One of the initial press cars – the very one which, with a bit of fine-tuning, allowed Autocar to reach 150 mph for the first time in their Road Test:
Lister Jaguar

Ecurie Ecosse
A splendid display of these cars, including the original transporter, powered, as we now know from a recent thread, by a Commer engine. Several of these cars all belong to one lucky (and doubtless wealthy) owner.
Out on the track
Despite the increasingly soggy conditions, there was constant action on the track. No more than 5 cars were ever out there at a time. Passenger rides were being offered in response to a donation to Children in Need, and seeing how twitchy some of the cars were in the appalling weather, this would doubtless have been a somewhat interesting experience. There was a huge difference in speed between the XKR and everything else……….. not a particularly pleasant sound, perhaps, but the high pitched whine from the supercharger of this car was highly distinctive:
Among the drivers were a few well known names. Here is Sir Stirling Moss ready to depart in the “C” Type
Here is that XKR in static form:
Some of the other Jaguars spotted in the outlying car park: Oldest car present was one of the Austin Seven-based Swallow Specials
The 3.5 litre
The SS100 – well, not quite! The various SS100s on show all turned out to be replicas, but presented to such a high standard that to my (untrained) eye, it was hard to tell the difference. You would certainly know it on the road, as these cars had XK6 underpinnings, and would doubtless be easier to drive than the originals.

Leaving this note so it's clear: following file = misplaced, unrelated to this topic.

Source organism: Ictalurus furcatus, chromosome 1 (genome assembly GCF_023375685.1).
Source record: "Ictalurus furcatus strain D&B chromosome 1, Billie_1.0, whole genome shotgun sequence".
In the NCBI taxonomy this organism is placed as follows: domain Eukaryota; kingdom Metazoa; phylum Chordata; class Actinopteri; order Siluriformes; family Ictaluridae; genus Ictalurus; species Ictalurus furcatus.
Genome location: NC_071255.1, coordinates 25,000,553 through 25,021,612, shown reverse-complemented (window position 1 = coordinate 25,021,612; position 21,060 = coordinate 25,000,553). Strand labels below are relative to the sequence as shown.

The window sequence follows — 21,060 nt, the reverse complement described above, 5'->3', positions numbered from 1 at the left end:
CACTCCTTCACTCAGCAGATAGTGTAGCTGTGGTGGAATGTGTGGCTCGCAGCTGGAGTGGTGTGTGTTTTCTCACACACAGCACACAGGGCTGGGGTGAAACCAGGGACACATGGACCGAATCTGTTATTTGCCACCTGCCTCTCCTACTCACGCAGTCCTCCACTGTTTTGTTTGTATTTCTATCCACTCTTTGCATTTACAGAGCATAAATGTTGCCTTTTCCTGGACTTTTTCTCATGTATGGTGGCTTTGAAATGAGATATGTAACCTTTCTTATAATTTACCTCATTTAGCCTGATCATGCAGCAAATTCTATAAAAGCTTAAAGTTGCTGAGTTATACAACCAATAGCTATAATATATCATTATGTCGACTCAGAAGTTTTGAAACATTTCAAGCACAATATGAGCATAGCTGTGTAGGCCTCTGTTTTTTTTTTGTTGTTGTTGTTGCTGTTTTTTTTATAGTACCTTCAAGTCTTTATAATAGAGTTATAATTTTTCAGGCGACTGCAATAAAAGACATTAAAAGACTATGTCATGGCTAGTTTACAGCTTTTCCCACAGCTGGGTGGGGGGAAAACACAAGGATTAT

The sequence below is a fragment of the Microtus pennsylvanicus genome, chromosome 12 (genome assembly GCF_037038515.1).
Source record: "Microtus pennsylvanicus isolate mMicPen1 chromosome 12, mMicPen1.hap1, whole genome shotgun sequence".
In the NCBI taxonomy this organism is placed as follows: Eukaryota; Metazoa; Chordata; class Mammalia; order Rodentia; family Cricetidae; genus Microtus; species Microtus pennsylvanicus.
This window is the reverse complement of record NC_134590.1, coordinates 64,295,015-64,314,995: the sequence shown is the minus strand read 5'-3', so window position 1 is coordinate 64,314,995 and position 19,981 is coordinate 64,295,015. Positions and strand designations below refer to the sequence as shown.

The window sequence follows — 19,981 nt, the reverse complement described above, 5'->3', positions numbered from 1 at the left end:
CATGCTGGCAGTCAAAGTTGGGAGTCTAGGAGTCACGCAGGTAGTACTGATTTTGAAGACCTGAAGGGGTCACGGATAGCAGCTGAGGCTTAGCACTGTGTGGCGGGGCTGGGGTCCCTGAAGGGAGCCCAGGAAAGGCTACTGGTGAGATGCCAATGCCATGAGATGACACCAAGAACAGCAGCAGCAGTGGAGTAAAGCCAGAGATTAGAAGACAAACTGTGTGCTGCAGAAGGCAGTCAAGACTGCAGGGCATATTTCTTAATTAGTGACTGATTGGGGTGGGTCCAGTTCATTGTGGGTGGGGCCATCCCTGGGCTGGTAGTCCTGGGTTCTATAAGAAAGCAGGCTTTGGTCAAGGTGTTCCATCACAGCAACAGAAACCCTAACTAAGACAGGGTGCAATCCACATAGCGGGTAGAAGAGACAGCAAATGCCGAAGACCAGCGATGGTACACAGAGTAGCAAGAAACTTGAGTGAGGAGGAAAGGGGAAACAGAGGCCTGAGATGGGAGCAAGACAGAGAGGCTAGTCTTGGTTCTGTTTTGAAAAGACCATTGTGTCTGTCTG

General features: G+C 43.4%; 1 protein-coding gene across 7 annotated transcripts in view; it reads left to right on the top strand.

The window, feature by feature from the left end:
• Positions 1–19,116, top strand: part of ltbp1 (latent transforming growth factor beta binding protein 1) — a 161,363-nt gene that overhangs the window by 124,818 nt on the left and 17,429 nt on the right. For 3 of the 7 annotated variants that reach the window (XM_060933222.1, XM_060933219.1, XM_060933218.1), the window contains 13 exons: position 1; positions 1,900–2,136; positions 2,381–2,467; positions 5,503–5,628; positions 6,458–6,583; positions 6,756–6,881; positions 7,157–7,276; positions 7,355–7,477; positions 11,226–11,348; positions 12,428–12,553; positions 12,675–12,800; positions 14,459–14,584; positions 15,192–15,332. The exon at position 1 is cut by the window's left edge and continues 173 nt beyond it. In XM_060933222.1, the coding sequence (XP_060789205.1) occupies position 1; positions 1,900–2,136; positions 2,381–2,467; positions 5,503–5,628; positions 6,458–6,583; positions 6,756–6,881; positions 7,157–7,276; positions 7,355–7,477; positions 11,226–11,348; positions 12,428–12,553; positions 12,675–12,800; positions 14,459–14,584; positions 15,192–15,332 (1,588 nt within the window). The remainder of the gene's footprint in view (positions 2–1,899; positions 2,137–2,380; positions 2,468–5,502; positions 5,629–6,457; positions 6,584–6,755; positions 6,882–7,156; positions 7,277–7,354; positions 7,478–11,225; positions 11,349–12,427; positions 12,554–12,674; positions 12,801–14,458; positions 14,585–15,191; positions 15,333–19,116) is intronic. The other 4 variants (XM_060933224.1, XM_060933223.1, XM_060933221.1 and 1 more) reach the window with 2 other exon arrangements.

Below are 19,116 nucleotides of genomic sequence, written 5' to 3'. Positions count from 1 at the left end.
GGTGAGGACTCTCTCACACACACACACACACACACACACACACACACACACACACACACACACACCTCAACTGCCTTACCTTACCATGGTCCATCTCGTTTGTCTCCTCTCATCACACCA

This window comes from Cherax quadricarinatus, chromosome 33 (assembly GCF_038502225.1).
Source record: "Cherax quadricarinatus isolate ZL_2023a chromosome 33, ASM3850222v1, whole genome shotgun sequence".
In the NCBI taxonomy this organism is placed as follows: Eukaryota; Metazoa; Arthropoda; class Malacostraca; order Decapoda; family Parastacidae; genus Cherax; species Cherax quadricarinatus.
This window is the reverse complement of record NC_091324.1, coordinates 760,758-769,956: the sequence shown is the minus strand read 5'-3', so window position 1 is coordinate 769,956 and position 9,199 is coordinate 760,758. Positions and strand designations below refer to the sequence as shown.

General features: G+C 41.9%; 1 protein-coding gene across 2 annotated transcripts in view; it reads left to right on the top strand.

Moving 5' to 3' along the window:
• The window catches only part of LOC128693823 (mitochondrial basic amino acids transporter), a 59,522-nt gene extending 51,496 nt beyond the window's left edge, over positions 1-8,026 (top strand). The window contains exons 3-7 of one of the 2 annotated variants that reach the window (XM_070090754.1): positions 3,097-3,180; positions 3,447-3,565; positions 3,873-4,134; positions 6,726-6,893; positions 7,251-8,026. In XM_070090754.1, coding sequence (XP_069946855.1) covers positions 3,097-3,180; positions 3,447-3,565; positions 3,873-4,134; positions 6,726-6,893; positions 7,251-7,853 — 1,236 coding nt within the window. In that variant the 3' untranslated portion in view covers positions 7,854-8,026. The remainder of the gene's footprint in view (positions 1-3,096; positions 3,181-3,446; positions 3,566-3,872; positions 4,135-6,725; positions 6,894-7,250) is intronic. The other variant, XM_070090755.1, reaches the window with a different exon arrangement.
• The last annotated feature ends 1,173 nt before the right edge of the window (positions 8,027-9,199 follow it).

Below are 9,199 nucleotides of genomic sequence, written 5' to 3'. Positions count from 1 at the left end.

The Mark V This was the first car that Jaguar produced after the Second World War.
The Mark VIII (with apologies for the rain spot in the middle of the picture!)
The Mark IX
A small number of the well-regarded “small Jag” were on show, mostly Mark 2 cars:
The XJS, in Cabriolet form:
The Eventer – a successful transformation of the standard XJS into a high speed “estate” car of sorts
The XK8 – now a 12 year old model – still looks fantastic. Surely a classic in the making, this car?
Its successor, the XK, was also in the car park, and very desirable it looks, too.
The very latest Jaguars were also on display, and we had a quick look at these, too. The XF is now becoming quite a common sight on our roads, and deservedly so, too.
Another outing for the supremely elegant XKR-S
Whilst the merits of the facelift to the XJ are still unclear, no doubt that this XJ looked rather attractive, and used ones will be a bargain in not many years from now.
Even the “X” type was on show, and looked the part – as an Estate:
Goodwood is getting ready for the “Revival” event next month, and this wonderful Art Deco recreation of the front of Earls Court is in place:
And finally, not a Jaguar……… and perhaps rarer than much of the machinery depicted above, was this: the Austin Gypsy. BMC’s unsuccessful attempt to rival the Land-Rover: Launched in the 1950s, this vehicle never sold well, and is now all but forgotten.
An excellent day, then, not quite ruined by the rain, the wind and the cold………. though had I not had a winter jacket lurking in the car, I could have concluded otherwise.
2009-12-20 19:30:45